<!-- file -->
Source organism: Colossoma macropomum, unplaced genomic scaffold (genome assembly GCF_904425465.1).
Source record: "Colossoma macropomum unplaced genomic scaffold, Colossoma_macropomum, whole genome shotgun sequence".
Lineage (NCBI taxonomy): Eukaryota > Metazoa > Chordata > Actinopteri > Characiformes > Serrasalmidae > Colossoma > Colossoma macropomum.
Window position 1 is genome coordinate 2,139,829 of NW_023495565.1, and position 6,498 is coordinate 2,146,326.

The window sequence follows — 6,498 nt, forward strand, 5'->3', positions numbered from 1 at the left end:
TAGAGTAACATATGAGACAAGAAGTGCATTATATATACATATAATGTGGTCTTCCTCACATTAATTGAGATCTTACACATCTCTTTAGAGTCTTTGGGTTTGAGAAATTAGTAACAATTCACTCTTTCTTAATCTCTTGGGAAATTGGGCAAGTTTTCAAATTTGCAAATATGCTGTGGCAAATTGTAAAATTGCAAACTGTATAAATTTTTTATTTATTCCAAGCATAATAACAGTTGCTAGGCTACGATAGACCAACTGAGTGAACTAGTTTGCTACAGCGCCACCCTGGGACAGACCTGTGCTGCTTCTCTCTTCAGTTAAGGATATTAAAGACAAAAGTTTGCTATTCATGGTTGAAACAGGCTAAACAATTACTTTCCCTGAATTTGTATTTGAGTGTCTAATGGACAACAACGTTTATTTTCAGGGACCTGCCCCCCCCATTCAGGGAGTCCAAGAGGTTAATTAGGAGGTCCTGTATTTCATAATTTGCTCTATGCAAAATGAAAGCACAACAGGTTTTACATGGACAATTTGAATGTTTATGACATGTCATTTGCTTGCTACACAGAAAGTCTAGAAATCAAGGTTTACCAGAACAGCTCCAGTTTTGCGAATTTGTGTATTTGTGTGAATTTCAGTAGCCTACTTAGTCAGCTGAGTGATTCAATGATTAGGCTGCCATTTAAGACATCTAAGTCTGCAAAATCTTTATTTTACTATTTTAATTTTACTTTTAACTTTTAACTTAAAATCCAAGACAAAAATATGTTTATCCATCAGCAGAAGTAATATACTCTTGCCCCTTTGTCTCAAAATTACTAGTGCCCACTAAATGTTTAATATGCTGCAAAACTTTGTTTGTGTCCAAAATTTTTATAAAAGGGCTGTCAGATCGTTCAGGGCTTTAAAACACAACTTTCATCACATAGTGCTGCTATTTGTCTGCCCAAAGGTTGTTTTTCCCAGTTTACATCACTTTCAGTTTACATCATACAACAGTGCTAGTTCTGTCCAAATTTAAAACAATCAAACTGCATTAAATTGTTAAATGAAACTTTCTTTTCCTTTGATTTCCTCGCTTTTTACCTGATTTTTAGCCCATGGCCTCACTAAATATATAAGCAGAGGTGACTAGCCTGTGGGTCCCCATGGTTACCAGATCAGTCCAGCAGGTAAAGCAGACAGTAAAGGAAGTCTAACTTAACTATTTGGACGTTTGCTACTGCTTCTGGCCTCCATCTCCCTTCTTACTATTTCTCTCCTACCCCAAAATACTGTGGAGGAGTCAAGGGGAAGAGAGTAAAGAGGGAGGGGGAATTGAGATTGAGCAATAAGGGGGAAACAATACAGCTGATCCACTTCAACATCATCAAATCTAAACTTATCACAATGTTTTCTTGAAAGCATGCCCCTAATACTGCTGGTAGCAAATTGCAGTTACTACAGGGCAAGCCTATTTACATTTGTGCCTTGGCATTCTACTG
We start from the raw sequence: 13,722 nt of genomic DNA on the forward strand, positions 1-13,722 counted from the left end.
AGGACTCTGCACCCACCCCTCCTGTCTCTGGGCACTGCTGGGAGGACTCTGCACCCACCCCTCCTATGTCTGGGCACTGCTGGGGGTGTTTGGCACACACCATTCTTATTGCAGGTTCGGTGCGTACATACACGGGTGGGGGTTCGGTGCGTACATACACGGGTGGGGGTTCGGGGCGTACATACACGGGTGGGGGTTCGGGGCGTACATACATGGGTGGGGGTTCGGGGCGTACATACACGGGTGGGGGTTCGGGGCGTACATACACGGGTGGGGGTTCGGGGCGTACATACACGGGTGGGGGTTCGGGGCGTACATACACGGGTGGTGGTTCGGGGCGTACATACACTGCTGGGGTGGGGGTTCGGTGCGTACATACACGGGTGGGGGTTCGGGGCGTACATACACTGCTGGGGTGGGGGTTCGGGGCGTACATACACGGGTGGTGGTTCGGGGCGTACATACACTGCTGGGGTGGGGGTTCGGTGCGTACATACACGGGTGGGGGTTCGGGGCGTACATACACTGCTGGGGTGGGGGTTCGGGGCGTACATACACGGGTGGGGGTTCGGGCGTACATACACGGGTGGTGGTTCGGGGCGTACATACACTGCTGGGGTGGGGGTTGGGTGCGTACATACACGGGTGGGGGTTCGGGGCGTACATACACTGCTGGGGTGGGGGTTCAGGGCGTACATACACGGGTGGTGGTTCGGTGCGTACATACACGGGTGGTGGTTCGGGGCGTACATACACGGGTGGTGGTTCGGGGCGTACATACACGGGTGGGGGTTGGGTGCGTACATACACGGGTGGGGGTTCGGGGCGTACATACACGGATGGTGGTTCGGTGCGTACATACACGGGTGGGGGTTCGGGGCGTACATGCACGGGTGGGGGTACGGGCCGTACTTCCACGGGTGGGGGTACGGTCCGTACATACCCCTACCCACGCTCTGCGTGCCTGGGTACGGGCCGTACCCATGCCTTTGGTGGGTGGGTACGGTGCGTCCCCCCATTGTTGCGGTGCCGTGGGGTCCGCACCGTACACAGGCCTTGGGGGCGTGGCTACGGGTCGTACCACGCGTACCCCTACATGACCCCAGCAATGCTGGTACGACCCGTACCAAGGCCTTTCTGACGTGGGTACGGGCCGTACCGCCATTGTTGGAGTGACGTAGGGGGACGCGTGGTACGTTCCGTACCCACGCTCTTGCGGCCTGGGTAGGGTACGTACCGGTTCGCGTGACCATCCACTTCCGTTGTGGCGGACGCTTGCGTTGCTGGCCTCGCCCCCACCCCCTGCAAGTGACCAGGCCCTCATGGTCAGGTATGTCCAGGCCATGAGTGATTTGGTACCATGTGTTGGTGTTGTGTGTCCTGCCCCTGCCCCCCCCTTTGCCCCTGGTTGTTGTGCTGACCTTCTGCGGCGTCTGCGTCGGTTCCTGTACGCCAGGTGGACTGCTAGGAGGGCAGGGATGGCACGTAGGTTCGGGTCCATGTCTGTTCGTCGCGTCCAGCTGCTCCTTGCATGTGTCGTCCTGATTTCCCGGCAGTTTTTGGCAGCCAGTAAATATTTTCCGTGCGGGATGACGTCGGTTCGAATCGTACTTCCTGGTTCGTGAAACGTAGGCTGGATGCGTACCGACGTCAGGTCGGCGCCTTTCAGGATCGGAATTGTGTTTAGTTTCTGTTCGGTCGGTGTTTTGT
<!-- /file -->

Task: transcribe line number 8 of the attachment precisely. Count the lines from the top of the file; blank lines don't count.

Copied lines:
AGGACTCTGCACCCACCCCTCCTGTCTCTGGGCACTGCTGGGAGGACTCTGCACCCACCCCTCCTATGTCTGGGCACTGCTGGGGGTGTTTGGCACACACCATTCTTATTGCAGGTTCGGTGCGTACATACACGGGTGGGGGTTCGGTGCGTACATACACGGGTGGGGGTTCGGGGCGTACATACACGGGTGGGGGTTCGGGGCGTACATACATGGGTGGGGGTTCGGGGCGTACATACACGGGTGGGGGTTCGGGGCGTACATACACGGGTGGGGGTTCGGGGCGTACATACACGGGTGGGGGTTCGGGGCGTACATACACGGGTGGTGGTTCGGGGCGTACATACACTGCTGGGGTGGGGGTTCGGTGCGTACATACACGGGTGGGGGTTCGGGGCGTACATACACTGCTGGGGTGGGGGTTCGGGGCGTACATACACGGGTGGTGGTTCGGGGCGTACATACACTGCTGGGGTGGGGGTTCGGTGCGTACATACACGGGTGGGGGTTCGGGGCGTACATACACTGCTGGGGTGGGGGTTCGGGGCGTACATACACGGGTGGGGGTTCGGGCGTACATACACGGGTGGTGGTTCGGGGCGTACATACACTGCTGGGGTGGGGGTTGGGTGCGTACATACACGGGTGGGGGTTCGGGGCGTACATACACTGCTGGGGTGGGGGTTCAGGGCGTACATACACGGGTGGTGGTTCGGTGCGTACATACACGGGTGGTGGTTCGGGGCGTACATACACGGGTGGTGGTTCGGGGCGTACATACACGGGTGGGGGTTGGGTGCGTACATACACGGGTGGGGGTTCGGGGCGTACATACACGGATGGTGGTTCGGTGCGTACATACACGGGTGGGGGTTCGGGGCGTACATGCACGGGTGGGGGTACGGGCCGTACTTCCACGGGTGGGGGTACGGTCCGTACATACCCCTACCCACGCTCTGCGTGCCTGGGTACGGGCCGTACCCATGCCTTTGGTGGGTGGGTACGGTGCGTCCCCCCATTGTTGCGGTGCCGTGGGGTCCGCACCGTACACAGGCCTTGGGGGCGTGGCTACGGGTCGTACCACGCGTACCCCTACATGACCCCAGCAATGCTGGTACGACCCGTACCAAGGCCTTTCTGACGTGGGTACGGGCCGTACCGCCATTGTTGGAGTGACGTAGGGGGACGCGTGGTACGTTCCGTACCCACGCTCTTGCGGCCTGGGTAGGGTACGTACCGGTTCGCGTGACCATCCACTTCCGTTGTGGCGGACGCTTGCGTTGCTGGCCTCGCCCCCACCCCCTGCAAGTGACCAGGCCCTCATGGTCAGGTATGTCCAGGCCATGAGTGATTTGGTACCATGTGTTGGTGTTGTGTGTCCTGCCCCTGCCCCCCCCTTTGCCCCTGGTTGTTGTGCTGACCTTCTGCGGCGTCTGCGTCGGTTCCTGTACGCCAGGTGGACTGCTAGGAGGGCAGGGATGGCACGTAGGTTCGGGTCCATGTCTGTTCGTCGCGTCCAGCTGCTCCTTGCATGTGTCGTCCTGATTTCCCGGCAGTTTTTGGCAGCCAGTAAATATTTTCCGTGCGGGATGACGTCGGTTCGAATCGTACTTCCTGGTTCGTGAAACGTAGGCTGGATGCGTACCGACGTCAGGTCGGCGCCTTTCAGGATCGGAATTGTGTTTAGTTTCTGTTCGGTCGGTGTTTTGT